We'd been to Lancaster on a couple of occasions, but recently I'd been wondering why we didn't go there more often. It was within my one hour drive time limit and it's quite a nice city - so what was stopping us?
It was actually the drive into the city that reminded me why we don't come here often. We were stuck in a queue of traffic before we got into the city. Then we were caught in a myriad of road works, missed parking opportunities and then we were heading towards the M6. Woah there! We had to spin around again and on our second time navigating the one way system we got parked in St Nic's Shopping Centre. Honestly I was beginning to lose the will to live.
The parking at St Nic’s Shopping Centre was one of those grey and grimy multi-storey car parks. The sound of the air con system for the shopping centre reminded me of being on a ferry going to Ireland. It cost £2.40 for 2 hours, which is pretty reasonable for city centre parking.
Neil, whilst he has a fabulous memory for all things music, has a pretty shocking memory for all things travel related. I had to keep reminding him of places we had been to before, like grabbing a sandwich at Subway and where the charity shops were.
Despite the circle of traffic hell that encloses the city, Lancaster is a nice pedestrianised city. The stone buildings stand on the hillside that Lancaster is built upon. It reminded me more of the Yorkshire towns we had visited rather than some of the red brick industrial towns in surrounding areas. Sacrilege I know, considering the bad blood between Yorkshire and Lancashire, but to paraphrase Roy Walker from Catchphrase "I say what I see".
Obviously the charity shops were a big draw for us and we had a good rummage through the shops. There are plenty of them too. When we thought we had got to the end of them, we would turn a corner and find some more. Neil didn't find much though. Whilst there were records to buy, the shops had overpriced them and Neil drew the line. The Oxfam Books here is pretty good in part due to Lancaster being a university town so the stock ends up being a little more interesting. I overheard in another charity shop there was a young lad who trawled the charity shops every day. Part of me wanted to go up to him to check what he collected.
Whilst Neil was scouring the charity shops, I checked out some other shops. There was a gift shop that had already geared up for Christmas and I had to stop myself from buying presents - October is way too early for this sort of thing. I stumbled into Bellwood and Wright fine art shop by accident. I was mesmerised by the Peter Blake prints they had on display, but had palpitations when I saw the prices. Seriously I could buy an amazing bathroom for the price and they are just prints. Still they did look remarkable.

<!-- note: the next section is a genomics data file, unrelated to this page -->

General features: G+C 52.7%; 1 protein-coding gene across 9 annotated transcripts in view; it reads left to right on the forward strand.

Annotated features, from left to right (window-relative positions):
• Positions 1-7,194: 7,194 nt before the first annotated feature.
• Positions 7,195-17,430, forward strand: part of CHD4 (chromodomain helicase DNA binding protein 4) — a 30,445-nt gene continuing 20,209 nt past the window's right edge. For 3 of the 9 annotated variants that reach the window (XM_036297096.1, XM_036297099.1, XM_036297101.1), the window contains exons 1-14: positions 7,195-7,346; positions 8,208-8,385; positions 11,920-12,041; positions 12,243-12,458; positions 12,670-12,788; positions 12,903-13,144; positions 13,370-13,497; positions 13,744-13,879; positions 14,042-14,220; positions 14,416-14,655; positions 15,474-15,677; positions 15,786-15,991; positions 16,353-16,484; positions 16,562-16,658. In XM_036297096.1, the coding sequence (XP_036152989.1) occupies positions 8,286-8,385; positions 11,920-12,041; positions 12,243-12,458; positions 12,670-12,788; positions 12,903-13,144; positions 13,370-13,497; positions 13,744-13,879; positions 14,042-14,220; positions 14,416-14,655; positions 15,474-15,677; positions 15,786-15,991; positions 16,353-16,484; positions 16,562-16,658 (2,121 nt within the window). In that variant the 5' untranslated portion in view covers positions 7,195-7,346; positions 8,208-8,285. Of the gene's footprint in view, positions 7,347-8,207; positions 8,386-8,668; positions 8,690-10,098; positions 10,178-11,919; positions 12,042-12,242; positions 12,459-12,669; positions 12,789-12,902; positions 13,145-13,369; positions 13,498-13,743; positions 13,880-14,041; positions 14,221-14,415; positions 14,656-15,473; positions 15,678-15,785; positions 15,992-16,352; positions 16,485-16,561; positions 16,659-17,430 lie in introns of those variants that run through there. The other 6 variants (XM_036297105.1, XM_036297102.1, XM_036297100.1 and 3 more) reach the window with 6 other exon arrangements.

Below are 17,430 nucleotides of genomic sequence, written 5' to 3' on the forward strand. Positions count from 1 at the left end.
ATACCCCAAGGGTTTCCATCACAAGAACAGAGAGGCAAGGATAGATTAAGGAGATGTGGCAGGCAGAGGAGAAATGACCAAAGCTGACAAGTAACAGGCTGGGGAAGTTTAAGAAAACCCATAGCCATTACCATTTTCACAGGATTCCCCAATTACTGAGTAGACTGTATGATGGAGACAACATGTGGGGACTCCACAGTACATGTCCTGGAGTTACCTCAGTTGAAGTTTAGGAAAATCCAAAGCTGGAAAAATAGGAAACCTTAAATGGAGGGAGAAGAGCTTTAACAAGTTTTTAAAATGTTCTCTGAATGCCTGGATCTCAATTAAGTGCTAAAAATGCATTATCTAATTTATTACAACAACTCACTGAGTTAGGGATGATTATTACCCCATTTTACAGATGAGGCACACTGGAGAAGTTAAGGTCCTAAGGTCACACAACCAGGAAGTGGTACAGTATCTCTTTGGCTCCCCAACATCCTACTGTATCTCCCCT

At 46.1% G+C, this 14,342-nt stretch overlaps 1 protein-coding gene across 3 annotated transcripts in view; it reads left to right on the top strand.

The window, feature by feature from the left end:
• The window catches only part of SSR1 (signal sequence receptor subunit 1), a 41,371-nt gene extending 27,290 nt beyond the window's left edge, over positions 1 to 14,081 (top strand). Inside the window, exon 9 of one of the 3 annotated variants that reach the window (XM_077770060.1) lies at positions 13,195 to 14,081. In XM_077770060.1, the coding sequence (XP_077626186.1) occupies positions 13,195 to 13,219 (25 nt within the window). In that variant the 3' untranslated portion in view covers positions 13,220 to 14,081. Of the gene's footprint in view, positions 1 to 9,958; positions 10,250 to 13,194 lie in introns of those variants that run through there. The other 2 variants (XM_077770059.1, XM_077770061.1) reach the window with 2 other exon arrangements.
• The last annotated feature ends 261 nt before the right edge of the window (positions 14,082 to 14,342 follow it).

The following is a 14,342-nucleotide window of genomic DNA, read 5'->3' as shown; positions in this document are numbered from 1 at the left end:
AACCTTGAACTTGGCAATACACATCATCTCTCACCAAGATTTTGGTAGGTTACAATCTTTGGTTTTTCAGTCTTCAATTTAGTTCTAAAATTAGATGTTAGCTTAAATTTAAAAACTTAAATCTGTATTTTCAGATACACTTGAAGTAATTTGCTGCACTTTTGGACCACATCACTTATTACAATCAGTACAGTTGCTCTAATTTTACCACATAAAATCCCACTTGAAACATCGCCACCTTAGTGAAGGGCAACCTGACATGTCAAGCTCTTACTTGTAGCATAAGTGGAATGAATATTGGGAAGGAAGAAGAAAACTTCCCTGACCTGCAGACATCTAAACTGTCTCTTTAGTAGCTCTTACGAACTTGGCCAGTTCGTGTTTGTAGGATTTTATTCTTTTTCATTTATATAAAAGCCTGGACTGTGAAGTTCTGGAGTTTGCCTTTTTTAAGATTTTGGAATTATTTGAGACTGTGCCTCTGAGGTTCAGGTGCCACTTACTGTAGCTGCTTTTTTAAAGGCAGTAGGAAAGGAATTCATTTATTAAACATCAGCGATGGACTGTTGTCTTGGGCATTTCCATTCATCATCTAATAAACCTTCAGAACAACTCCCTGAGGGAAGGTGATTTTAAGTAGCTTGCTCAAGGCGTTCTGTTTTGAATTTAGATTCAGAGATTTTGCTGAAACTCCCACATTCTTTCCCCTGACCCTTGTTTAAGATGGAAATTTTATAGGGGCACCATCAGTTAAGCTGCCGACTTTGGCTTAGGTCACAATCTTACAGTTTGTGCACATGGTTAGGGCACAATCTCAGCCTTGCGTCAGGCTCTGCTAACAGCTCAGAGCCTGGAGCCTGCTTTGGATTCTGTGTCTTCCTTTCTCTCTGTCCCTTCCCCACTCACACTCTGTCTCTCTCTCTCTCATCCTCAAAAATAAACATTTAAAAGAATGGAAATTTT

Lancaster is a good mix of high street chains and independent shops. There were a couple of shopping centres for the high street chains and the shops of the streets tended to be independent. There were lots of little cafes dotted around and it made me laugh that a pet shop also doubled as a fancy dress shop.
The good thing about any university town is the fact the book shops are ace, even the second hand ones. There are two Waterstones in Lancaster - the one with threadbare carpets in the precinct and the gorgeous one which had the air of a library with the lovely upper gallery skirting the edges of the shop. Nothing beats a good academic book shop as they tend to have a diverse range of non-academic books too. I could spend hours in a shop like this, but time was pressing and I had to move on.
There used to be an indoor market in Lancaster, but that appeared to have closed down for refurbishment. Instead there were outdoor markets spread across the pedestrianised streets. Some stalls were farmer markets, others were crafts and others were just cheap tat. Funnily enough I think that's a good mix. I do wonder if the indoor market will survive the refurbishment as I recollect on previous visits there was a second hand record stall – I do have a soft spot for these and haberdashery stalls too.
It has to be said Lancaster was teaming with young people. It was that time of year when the students are back in college and university. In fact Lancaster has two universities – Lancaster University, one of the best rated universities in the country, and the University of Cumbria. Lancaster seemed geared for students, who no doubt contribute to the city immensely. Whilst Lancaster is technically a city it doesn’t feel like one and it feels more like a large northern town. That’s why I think it has an attraction for students who want city amenities and culture, but not the scale of cities like in Manchester or Liverpool where you can feel lost and anonymous. Given that Lancaster is close to the countryside, the sea and Cumbria, it’s a great base for students who enjoy outdoor pursuits.
Time was not on our side so we headed off as we didn't want to get stuck on the M6 because it was Blackpool illumination time. Lancaster is a nice compact city, which is easy to navigate once you have managed to park. I like the fact it has managed to retain a lot of its character and the students give the place a buzz during term time. Navigating the city in a car is a real chore, so if you are planning to visit bear this in mind or just get the train. Lancaster is quite different from the surrounding towns and seems quite classy in part due to its pre-industrial revolution heritage. No doubt at some point we will be back, but fingers crossed they will have sorted out the road works by then.
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